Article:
Edible + enjoyed, but not something I could serve and say “this is zucchini bread!”

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This on the other hand…

IS zucchini bread.

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I decided to forego the idea of a “flax egg,” as I haven’t had too much luck with them.  They seem to make things gooier than I want.  Instead, I just added flax meal to the flour mix.  One difference between the vegan loaves was the ratio of sweeteners.  In the 2nd trial, I lowered the amount of brown rice syrup and upped the amount of sucanat, to help rid the problem of the gooey center. 

Also, in the first vegan trial, I used oat flour + buckwheat flour + sweet rice flour.  After the success of zucchini bread v.II, with the almond meal, I wondered if that could possibly work in the vegan loaf.  I lowered the amount of almond meal from 3/4c to 1/4c + 2T, and upped the other flours. 

No eggs and 3 gluten free flours?

I expected crumbs.

While this loaf is slightly delicate, as long as you have a good serrated knife, you should have no problem making a clean cut.  I’ve found the diagonal sawing method to work best, which I have tried to photograph below.  If you want to play it extra safe for removing this loaf from the pan, line it with parchment paper.  However, the oil + flour method worked great.

Clean Cut Slice -

1. Start by slicing at the top edge, on an angle, with a serrated knife.

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2.  Gently saw up + down moving through the bread, still holding the knife at an angle.

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3.  Keep the sawing motion going, and apply downward pressure to cut through the bottom of the slice.  

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And there you go.  An almost crumb-less slice of bread.

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Zucchini Bread v.III

*This loaf is vegan + gluten free, if using gluten free oat flour.  Oat flour can be ground from GF steel cut oats, or GF rolled oats.  Bob’s Red Mill and a few other brands, carry both of those products, certified GF. 

  • 1/2c raw buckwheat flour [ground from raw groats]
  • 3/4c oat flour [ground from GF steel cut oats or rolled oats]
  • 1/4c + 2T almond meal
  • 1 1/4c grated zucchini, drained
  • 4T sunflower oil [or other]
  • 2T unsweetened applesauce
  • 6T milk of choice
  • 3T ground flax meal [can be ground from raw flax seeds]
  • 4T sucanat
  • 6T brown rice syrup
  • 2t cinnamon
  • 1/2t salt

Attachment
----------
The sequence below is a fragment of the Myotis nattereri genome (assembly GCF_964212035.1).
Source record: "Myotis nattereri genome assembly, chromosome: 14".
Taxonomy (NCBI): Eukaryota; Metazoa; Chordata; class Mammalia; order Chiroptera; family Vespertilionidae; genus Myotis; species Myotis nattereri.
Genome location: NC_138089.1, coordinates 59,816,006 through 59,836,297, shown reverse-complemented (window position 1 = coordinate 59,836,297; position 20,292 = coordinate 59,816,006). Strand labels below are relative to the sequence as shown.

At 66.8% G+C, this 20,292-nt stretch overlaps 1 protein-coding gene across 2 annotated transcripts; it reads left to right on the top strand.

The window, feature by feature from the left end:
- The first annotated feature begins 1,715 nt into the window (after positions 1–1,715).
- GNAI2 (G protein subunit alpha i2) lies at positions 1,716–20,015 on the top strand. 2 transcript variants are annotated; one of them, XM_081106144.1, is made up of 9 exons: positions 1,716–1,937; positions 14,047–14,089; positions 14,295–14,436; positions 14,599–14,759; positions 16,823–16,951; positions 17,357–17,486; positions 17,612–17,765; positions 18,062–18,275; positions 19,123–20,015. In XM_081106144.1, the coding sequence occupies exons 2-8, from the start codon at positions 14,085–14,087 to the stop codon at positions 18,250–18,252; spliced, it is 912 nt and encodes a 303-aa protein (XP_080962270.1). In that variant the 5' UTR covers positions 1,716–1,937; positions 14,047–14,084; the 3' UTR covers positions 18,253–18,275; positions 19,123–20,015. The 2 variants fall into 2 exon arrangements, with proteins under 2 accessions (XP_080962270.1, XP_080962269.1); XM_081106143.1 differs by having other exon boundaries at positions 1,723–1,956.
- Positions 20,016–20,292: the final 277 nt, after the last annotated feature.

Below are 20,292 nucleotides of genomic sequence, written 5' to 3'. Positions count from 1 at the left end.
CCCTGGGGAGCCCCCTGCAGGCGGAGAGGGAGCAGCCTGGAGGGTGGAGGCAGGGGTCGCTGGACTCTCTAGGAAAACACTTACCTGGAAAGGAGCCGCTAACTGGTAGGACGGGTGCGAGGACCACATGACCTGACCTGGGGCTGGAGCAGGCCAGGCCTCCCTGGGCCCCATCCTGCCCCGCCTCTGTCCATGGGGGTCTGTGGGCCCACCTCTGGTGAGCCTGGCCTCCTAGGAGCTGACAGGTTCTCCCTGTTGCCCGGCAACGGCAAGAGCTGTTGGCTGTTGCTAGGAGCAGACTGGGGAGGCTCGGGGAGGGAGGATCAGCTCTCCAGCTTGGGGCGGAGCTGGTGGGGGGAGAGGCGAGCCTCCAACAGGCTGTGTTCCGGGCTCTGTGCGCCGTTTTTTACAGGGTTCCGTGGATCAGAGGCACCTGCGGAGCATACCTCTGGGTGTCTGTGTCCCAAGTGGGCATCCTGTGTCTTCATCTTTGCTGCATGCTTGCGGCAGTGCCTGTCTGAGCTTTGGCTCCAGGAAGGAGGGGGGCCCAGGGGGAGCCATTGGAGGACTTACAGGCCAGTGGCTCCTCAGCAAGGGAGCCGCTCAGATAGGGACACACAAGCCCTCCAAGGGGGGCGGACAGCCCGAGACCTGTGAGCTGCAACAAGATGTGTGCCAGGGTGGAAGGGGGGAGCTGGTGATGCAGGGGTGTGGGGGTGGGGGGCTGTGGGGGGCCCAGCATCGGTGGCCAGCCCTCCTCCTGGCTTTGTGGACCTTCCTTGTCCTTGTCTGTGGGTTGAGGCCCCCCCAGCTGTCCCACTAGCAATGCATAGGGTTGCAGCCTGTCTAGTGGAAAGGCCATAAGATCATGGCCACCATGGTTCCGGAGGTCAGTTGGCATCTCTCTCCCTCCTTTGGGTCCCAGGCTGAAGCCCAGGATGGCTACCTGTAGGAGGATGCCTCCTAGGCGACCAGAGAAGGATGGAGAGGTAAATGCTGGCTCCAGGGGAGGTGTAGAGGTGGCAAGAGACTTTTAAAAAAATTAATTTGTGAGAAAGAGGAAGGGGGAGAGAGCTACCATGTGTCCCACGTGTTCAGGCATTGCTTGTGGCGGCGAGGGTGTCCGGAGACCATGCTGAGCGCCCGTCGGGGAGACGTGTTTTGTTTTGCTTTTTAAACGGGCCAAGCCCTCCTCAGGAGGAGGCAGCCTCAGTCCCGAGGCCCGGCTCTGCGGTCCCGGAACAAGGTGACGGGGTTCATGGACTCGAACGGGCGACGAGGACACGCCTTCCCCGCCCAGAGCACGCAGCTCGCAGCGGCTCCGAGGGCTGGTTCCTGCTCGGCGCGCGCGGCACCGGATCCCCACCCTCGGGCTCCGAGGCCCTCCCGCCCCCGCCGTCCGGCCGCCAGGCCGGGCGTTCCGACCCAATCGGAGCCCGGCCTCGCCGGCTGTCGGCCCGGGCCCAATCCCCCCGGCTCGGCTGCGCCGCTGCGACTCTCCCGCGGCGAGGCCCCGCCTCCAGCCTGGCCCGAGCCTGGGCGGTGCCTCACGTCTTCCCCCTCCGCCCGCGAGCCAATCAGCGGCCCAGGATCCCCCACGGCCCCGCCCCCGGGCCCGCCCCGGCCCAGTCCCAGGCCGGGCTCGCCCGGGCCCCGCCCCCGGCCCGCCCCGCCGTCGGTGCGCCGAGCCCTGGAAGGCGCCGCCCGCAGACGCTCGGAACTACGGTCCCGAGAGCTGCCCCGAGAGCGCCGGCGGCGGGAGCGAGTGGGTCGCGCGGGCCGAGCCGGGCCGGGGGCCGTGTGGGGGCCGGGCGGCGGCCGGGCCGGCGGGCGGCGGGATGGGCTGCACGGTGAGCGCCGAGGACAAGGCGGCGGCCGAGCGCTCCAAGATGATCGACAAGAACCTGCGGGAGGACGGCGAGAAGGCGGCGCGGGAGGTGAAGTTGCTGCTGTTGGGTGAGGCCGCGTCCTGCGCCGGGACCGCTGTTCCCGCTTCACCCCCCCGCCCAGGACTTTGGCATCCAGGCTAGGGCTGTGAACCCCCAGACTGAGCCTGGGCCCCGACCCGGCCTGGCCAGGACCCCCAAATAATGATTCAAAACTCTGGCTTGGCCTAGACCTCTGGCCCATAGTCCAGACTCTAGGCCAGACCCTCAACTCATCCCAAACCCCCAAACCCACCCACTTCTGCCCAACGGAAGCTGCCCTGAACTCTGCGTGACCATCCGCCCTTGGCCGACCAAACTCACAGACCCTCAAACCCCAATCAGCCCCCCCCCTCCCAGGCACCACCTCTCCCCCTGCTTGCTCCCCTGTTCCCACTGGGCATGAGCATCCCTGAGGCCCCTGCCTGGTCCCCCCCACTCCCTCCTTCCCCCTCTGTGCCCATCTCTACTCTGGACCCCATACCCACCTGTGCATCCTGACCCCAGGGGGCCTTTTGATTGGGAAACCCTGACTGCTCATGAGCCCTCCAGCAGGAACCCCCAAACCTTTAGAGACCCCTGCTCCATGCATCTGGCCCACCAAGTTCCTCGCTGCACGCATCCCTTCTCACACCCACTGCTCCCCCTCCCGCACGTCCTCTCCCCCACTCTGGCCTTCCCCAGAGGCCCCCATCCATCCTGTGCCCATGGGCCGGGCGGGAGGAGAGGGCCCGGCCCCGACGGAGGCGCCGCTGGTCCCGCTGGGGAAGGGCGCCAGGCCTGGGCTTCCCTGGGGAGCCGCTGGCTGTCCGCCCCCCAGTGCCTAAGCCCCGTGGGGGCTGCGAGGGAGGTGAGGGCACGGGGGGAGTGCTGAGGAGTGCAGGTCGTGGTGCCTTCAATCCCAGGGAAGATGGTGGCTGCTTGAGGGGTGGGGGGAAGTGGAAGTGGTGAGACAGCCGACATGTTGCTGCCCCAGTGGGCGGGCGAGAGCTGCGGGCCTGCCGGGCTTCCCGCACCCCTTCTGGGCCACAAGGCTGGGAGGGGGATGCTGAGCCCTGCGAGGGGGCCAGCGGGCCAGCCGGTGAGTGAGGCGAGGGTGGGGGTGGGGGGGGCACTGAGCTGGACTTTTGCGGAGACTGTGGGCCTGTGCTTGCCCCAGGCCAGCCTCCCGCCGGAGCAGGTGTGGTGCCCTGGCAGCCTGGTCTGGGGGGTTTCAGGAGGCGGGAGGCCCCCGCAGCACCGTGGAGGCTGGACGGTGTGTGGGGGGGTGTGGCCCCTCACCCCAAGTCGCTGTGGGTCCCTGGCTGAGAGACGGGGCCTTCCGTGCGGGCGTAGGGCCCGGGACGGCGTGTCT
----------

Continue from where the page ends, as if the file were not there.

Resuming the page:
• 1t baking powder
  • 1/2t baking soda
  • 2t vanilla extract
  • 1/2c chopped walnuts [or seeds, to make nut-free]
  1. Preheat your oven to 350* and grease + flour or line an 8x4 loaf pan with parchment paper.  To grease + flour, grease all sides of the pan and add 1-2T of flour, knocking it around so all sides are covered.  Turn the pan over your sink and tap all sides, so the excess falls out.
  2. In a large bowl combine all dry ingredients, except the walnuts, and mix well.
  3. In a medium bowl, whisk together all wet ingredients, except the zucchini. 
  4. Mix in zucchini to the bowl of wet ingredients.
  5. Pour the wet ingredients into the dry and stir gently, until just combined.  Over-stirring will cause a gummy texture.
  6. Gently fold in the walnuts and then pour into your pan and spread to even out.
  7. Bake centered, on the middle rack for 50min-1hr.  Quickly, test with a toothpick for doneness 2-3x.  You will definitely notice when it goes from gummy/wet to done.
  8. Let sit in the pan to cool for 10min, before sliding a knife around the edge to release from the pan.  Cut into squares with a sharp knife, and carefully remove with the help of a fork or flexible spatula.

*high altitude ~5,000ft:  oven: 365* milk: 7T baking powder: 3/4t + 1/8t

*Feel free to make this in a 9×5 loaf pan, a 9x9/8×8 pan, in mini loaf pans, or even in muffin tins.  Just remember all of those options will vary the cook time.

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Out of the 3 loaves, something about this stood out from the rest.  Minus the slight dip in the top of the loaf [likely from the lack of eggs], this was my favorite of the three.  Texture, crumb factor, and flavor, were all to my liking.  I’m still in shock of the success of this loaf, with no strange starches or gums being added to the mix.  And, I would much rather eat my eggs in whole form, then hide them in a loaf of bread!

While there may be more zucchini bread baking going on in my kitchen, I think this is the last of the zucchini recipe creations.  On to something new!

*Thanks to everyone who entered the Gluten Free Living E-book giveaway!  Also, a huge thank you to Kristin, for her generosity in giving away a copy of her e-book!  I definitely recommend this book to anyone who didn’t win. 

The winner was Jill!  Congrats!

Oh, what a great book!! My husband has celiac disease and it is SO challenging to cook for him!! I would love to win the E book so that he could enjoy being healthy via gluten free …and the tasty food.

Thank you


Just catching up on all of the zucchini madness?